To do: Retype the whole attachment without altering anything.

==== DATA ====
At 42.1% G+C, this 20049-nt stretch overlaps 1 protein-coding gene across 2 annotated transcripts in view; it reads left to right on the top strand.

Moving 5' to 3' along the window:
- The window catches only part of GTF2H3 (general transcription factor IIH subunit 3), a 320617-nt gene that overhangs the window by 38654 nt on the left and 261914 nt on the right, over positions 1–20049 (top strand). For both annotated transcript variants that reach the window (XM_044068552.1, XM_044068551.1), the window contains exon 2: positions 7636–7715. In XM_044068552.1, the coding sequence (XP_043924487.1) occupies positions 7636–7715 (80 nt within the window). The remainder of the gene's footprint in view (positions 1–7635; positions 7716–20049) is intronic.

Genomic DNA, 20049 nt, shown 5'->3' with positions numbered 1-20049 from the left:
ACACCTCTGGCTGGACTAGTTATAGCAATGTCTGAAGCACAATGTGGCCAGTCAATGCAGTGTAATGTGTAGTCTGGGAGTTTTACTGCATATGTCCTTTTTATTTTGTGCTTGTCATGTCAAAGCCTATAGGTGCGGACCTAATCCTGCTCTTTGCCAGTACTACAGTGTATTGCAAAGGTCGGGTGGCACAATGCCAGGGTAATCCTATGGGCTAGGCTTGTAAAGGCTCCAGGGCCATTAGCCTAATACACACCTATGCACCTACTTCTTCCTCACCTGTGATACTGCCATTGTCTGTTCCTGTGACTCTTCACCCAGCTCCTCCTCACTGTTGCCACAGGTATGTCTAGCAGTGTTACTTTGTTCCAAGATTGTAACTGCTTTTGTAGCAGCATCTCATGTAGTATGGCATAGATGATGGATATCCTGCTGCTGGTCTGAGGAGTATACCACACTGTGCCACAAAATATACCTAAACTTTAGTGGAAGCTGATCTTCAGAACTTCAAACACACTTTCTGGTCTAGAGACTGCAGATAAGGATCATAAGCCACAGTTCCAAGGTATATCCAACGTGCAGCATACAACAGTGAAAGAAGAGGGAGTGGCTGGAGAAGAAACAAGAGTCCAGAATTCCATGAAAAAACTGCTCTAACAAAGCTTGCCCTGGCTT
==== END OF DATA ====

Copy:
At 42.1% G+C, this 20049-nt stretch overlaps 1 protein-coding gene across 2 annotated transcripts in view; it reads left to right on the top strand.

Moving 5' to 3' along the window:
- The window catches only part of GTF2H3 (general transcription factor IIH subunit 3), a 320617-nt gene that overhangs the window by 38654 nt on the left and 261914 nt on the right, over positions 1–20049 (top strand). For both annotated transcript variants that reach the window (XM_044068552.1, XM_044068551.1), the window contains exon 2: positions 7636–7715. In XM_044068552.1, the coding sequence (XP_043924487.1) occupies positions 7636–7715 (80 nt within the window). The remainder of the gene's footprint in view (positions 1–7635; positions 7716–20049) is intronic.

Genomic DNA, 20049 nt, shown 5'->3' with positions numbered 1-20049 from the left:
ACACCTCTGGCTGGACTAGTTATAGCAATGTCTGAAGCACAATGTGGCCAGTCAATGCAGTGTAATGTGTAGTCTGGGAGTTTTACTGCATATGTCCTTTTTATTTTGTGCTTGTCATGTCAAAGCCTATAGGTGCGGACCTAATCCTGCTCTTTGCCAGTACTACAGTGTATTGCAAAGGTCGGGTGGCACAATGCCAGGGTAATCCTATGGGCTAGGCTTGTAAAGGCTCCAGGGCCATTAGCCTAATACACACCTATGCACCTACTTCTTCCTCACCTGTGATACTGCCATTGTCTGTTCCTGTGACTCTTCACCCAGCTCCTCCTCACTGTTGCCACAGGTATGTCTAGCAGTGTTACTTTGTTCCAAGATTGTAACTGCTTTTGTAGCAGCATCTCATGTAGTATGGCATAGATGATGGATATCCTGCTGCTGGTCTGAGGAGTATACCACACTGTGCCACAAAATATACCTAAACTTTAGTGGAAGCTGATCTTCAGAACTTCAAACACACTTTCTGGTCTAGAGACTGCAGATAAGGATCATAAGCCACAGTTCCAAGGTATATCCAACGTGCAGCATACAACAGTGAAAGAAGAGGGAGTGGCTGGAGAAGAAACAAGAGTCCAGAATTCCATGAAAAAACTGCTCTAACAAAGCTTGCCCTGGCTT